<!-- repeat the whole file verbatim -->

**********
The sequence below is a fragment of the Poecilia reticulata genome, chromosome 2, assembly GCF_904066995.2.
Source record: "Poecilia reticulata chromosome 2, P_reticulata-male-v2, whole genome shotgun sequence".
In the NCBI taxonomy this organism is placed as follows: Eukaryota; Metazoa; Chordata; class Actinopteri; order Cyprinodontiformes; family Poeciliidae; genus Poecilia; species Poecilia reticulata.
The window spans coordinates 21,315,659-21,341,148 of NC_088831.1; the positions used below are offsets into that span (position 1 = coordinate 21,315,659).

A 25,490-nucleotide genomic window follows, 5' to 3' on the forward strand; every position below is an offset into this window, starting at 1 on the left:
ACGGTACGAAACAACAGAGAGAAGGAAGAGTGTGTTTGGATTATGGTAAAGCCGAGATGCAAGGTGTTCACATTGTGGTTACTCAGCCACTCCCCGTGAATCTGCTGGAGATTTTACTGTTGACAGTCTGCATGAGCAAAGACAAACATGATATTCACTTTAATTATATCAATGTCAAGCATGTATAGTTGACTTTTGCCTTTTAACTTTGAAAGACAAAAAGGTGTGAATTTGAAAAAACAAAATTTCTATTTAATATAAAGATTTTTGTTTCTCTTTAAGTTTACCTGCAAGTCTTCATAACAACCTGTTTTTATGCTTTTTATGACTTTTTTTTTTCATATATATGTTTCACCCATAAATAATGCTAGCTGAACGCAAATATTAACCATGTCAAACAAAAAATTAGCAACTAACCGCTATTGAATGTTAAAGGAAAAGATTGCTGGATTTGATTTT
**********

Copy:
The sequence below is a fragment of the Poecilia reticulata genome, chromosome 2, assembly GCF_904066995.2.
Source record: "Poecilia reticulata chromosome 2, P_reticulata-male-v2, whole genome shotgun sequence".
In the NCBI taxonomy this organism is placed as follows: Eukaryota; Metazoa; Chordata; class Actinopteri; order Cyprinodontiformes; family Poeciliidae; genus Poecilia; species Poecilia reticulata.
The window spans coordinates 21,315,659-21,341,148 of NC_088831.1; the positions used below are offsets into that span (position 1 = coordinate 21,315,659).

A 25,490-nucleotide genomic window follows, 5' to 3' on the forward strand; every position below is an offset into this window, starting at 1 on the left:
ACGGTACGAAACAACAGAGAGAAGGAAGAGTGTGTTTGGATTATGGTAAAGCCGAGATGCAAGGTGTTCACATTGTGGTTACTCAGCCACTCCCCGTGAATCTGCTGGAGATTTTACTGTTGACAGTCTGCATGAGCAAAGACAAACATGATATTCACTTTAATTATATCAATGTCAAGCATGTATAGTTGACTTTTGCCTTTTAACTTTGAAAGACAAAAAGGTGTGAATTTGAAAAAACAAAATTTCTATTTAATATAAAGATTTTTGTTTCTCTTTAAGTTTACCTGCAAGTCTTCATAACAACCTGTTTTTATGCTTTTTATGACTTTTTTTTTTCATATATATGTTTCACCCATAAATAATGCTAGCTGAACGCAAATATTAACCATGTCAAACAAAAAATTAGCAACTAACCGCTATTGAATGTTAAAGGAAAAGATTGCTGGATTTGATTTT